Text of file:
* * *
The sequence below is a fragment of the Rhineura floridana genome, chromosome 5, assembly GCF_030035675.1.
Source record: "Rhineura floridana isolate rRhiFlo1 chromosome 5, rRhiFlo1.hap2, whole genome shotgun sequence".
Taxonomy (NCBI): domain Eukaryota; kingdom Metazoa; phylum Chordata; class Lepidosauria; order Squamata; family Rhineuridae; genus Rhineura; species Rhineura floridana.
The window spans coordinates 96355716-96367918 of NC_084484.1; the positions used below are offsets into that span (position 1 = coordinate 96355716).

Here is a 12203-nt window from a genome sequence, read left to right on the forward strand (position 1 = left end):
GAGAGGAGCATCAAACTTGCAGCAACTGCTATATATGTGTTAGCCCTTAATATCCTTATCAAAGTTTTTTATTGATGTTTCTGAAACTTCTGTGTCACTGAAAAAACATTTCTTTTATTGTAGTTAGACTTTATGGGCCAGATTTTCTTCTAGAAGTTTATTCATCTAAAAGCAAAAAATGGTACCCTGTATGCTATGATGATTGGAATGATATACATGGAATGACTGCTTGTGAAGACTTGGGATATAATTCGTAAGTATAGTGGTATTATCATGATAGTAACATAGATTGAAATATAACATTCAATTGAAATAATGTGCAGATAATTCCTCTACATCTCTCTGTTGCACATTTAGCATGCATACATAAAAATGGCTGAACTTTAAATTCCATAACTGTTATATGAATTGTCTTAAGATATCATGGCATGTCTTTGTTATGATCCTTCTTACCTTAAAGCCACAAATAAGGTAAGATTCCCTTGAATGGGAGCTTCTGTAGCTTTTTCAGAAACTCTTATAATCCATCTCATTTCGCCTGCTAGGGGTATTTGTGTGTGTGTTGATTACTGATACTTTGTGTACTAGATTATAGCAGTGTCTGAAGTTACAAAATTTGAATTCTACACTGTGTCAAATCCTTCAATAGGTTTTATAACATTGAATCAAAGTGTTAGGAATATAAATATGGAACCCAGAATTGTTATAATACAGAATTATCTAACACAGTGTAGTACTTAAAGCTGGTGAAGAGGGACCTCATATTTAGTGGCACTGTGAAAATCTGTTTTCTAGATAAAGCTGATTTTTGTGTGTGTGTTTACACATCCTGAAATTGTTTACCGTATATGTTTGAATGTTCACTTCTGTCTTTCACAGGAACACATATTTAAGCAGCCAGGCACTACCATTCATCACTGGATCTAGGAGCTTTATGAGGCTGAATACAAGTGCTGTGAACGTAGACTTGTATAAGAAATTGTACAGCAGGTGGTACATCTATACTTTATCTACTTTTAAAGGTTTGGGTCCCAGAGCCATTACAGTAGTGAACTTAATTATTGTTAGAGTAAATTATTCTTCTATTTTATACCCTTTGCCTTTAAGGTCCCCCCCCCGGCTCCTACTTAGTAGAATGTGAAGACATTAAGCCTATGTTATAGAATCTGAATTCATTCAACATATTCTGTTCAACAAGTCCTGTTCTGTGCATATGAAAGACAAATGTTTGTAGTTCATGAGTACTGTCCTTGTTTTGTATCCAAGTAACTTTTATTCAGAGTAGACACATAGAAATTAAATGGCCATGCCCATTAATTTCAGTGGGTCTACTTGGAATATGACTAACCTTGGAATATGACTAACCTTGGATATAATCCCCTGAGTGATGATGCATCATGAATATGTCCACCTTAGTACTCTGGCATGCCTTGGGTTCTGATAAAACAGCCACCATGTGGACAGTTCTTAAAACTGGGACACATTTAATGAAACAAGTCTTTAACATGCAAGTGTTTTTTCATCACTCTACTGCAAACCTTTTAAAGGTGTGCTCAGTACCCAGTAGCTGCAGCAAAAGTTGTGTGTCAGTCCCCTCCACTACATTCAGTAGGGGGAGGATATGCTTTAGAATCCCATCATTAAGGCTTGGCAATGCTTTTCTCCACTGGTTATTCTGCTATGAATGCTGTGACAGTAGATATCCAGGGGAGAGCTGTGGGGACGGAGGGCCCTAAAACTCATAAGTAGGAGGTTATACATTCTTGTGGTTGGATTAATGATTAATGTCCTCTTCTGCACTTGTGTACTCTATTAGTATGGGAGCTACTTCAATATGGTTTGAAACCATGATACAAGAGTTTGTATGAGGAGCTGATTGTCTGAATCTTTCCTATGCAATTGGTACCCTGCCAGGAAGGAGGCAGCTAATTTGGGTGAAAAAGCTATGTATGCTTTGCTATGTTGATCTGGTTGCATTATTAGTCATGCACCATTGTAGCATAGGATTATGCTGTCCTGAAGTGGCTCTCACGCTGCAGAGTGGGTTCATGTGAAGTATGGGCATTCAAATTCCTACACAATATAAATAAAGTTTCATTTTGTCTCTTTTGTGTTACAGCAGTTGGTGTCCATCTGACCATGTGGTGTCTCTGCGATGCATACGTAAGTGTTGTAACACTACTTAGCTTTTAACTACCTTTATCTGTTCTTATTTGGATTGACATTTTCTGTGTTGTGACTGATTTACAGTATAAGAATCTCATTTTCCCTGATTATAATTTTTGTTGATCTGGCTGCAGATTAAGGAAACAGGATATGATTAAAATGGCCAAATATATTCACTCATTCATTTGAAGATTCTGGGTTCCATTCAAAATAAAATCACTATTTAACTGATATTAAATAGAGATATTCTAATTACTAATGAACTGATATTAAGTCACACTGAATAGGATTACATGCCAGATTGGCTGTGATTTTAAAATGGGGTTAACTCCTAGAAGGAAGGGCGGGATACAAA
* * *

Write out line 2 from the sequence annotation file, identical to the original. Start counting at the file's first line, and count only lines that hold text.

Source record: "Rhineura floridana isolate rRhiFlo1 chromosome 5, rRhiFlo1.hap2, whole genome shotgun sequence".